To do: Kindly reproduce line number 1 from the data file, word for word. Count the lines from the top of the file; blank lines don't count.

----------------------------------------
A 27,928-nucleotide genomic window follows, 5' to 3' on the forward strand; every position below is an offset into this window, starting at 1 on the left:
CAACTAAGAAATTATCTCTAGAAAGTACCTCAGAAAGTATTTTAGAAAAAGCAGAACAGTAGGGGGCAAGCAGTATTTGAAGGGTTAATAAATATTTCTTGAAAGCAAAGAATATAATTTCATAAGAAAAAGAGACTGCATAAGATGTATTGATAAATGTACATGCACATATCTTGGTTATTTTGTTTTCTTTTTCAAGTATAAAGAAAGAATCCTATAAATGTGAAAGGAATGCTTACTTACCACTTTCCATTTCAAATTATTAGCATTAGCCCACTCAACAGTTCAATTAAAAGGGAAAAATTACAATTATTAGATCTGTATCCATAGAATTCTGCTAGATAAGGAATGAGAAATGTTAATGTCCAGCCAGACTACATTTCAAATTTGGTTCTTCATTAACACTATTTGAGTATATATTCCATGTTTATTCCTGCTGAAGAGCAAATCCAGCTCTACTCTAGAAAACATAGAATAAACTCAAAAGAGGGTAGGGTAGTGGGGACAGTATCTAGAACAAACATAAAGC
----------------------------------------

A 27,928-nucleotide genomic window follows, 5' to 3' on the forward strand; every position below is an offset into this window, starting at 1 on the left: